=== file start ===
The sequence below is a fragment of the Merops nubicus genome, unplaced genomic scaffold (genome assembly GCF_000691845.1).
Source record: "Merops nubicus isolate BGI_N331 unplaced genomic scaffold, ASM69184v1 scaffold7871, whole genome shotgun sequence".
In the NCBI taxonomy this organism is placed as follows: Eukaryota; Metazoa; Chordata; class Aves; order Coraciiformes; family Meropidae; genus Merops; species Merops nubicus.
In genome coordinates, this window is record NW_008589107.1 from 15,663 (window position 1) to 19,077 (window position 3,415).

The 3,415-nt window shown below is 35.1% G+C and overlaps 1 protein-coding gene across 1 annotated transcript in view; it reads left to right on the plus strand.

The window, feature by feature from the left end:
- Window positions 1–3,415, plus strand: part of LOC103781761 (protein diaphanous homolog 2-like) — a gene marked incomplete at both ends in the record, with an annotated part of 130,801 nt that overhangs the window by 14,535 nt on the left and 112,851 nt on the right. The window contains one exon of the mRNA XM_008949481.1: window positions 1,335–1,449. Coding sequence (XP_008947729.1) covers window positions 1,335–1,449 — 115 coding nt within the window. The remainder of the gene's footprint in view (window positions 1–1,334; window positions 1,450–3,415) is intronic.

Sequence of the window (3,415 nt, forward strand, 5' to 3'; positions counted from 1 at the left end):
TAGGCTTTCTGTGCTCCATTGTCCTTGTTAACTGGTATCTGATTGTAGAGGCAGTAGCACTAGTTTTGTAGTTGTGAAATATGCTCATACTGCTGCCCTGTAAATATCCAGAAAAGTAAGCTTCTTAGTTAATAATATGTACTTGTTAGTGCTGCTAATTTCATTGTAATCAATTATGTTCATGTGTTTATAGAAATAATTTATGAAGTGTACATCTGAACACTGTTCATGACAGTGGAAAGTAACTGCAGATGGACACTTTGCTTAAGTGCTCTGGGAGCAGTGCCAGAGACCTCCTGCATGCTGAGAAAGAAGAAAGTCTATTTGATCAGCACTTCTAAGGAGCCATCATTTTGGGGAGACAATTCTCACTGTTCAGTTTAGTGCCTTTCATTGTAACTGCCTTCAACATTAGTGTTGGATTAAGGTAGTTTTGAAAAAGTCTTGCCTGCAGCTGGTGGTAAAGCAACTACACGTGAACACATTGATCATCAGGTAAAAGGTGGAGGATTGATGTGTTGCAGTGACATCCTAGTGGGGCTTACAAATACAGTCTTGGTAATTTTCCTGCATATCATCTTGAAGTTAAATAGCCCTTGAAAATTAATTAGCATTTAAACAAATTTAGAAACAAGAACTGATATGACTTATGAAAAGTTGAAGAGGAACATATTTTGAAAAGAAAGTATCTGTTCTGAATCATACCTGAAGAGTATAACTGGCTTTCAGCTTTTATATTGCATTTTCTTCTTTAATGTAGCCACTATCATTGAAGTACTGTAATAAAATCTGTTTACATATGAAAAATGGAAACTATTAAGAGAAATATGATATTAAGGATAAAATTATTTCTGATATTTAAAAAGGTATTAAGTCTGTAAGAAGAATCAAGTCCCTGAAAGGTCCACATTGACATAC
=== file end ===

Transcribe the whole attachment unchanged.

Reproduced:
The sequence below is a fragment of the Merops nubicus genome, unplaced genomic scaffold (genome assembly GCF_000691845.1).
Source record: "Merops nubicus isolate BGI_N331 unplaced genomic scaffold, ASM69184v1 scaffold7871, whole genome shotgun sequence".
In the NCBI taxonomy this organism is placed as follows: Eukaryota; Metazoa; Chordata; class Aves; order Coraciiformes; family Meropidae; genus Merops; species Merops nubicus.
In genome coordinates, this window is record NW_008589107.1 from 15,663 (window position 1) to 19,077 (window position 3,415).

The 3,415-nt window shown below is 35.1% G+C and overlaps 1 protein-coding gene across 1 annotated transcript in view; it reads left to right on the plus strand.

The window, feature by feature from the left end:
- Window positions 1–3,415, plus strand: part of LOC103781761 (protein diaphanous homolog 2-like) — a gene marked incomplete at both ends in the record, with an annotated part of 130,801 nt that overhangs the window by 14,535 nt on the left and 112,851 nt on the right. The window contains one exon of the mRNA XM_008949481.1: window positions 1,335–1,449. Coding sequence (XP_008947729.1) covers window positions 1,335–1,449 — 115 coding nt within the window. The remainder of the gene's footprint in view (window positions 1–1,334; window positions 1,450–3,415) is intronic.

Sequence of the window (3,415 nt, forward strand, 5' to 3'; positions counted from 1 at the left end):
TAGGCTTTCTGTGCTCCATTGTCCTTGTTAACTGGTATCTGATTGTAGAGGCAGTAGCACTAGTTTTGTAGTTGTGAAATATGCTCATACTGCTGCCCTGTAAATATCCAGAAAAGTAAGCTTCTTAGTTAATAATATGTACTTGTTAGTGCTGCTAATTTCATTGTAATCAATTATGTTCATGTGTTTATAGAAATAATTTATGAAGTGTACATCTGAACACTGTTCATGACAGTGGAAAGTAACTGCAGATGGACACTTTGCTTAAGTGCTCTGGGAGCAGTGCCAGAGACCTCCTGCATGCTGAGAAAGAAGAAAGTCTATTTGATCAGCACTTCTAAGGAGCCATCATTTTGGGGAGACAATTCTCACTGTTCAGTTTAGTGCCTTTCATTGTAACTGCCTTCAACATTAGTGTTGGATTAAGGTAGTTTTGAAAAAGTCTTGCCTGCAGCTGGTGGTAAAGCAACTACACGTGAACACATTGATCATCAGGTAAAAGGTGGAGGATTGATGTGTTGCAGTGACATCCTAGTGGGGCTTACAAATACAGTCTTGGTAATTTTCCTGCATATCATCTTGAAGTTAAATAGCCCTTGAAAATTAATTAGCATTTAAACAAATTTAGAAACAAGAACTGATATGACTTATGAAAAGTTGAAGAGGAACATATTTTGAAAAGAAAGTATCTGTTCTGAATCATACCTGAAGAGTATAACTGGCTTTCAGCTTTTATATTGCATTTTCTTCTTTAATGTAGCCACTATCATTGAAGTACTGTAATAAAATCTGTTTACATATGAAAAATGGAAACTATTAAGAGAAATATGATATTAAGGATAAAATTATTTCTGATATTTAAAAAGGTATTAAGTCTGTAAGAAGAATCAAGTCCCTGAAAGGTCCACATTGACATAC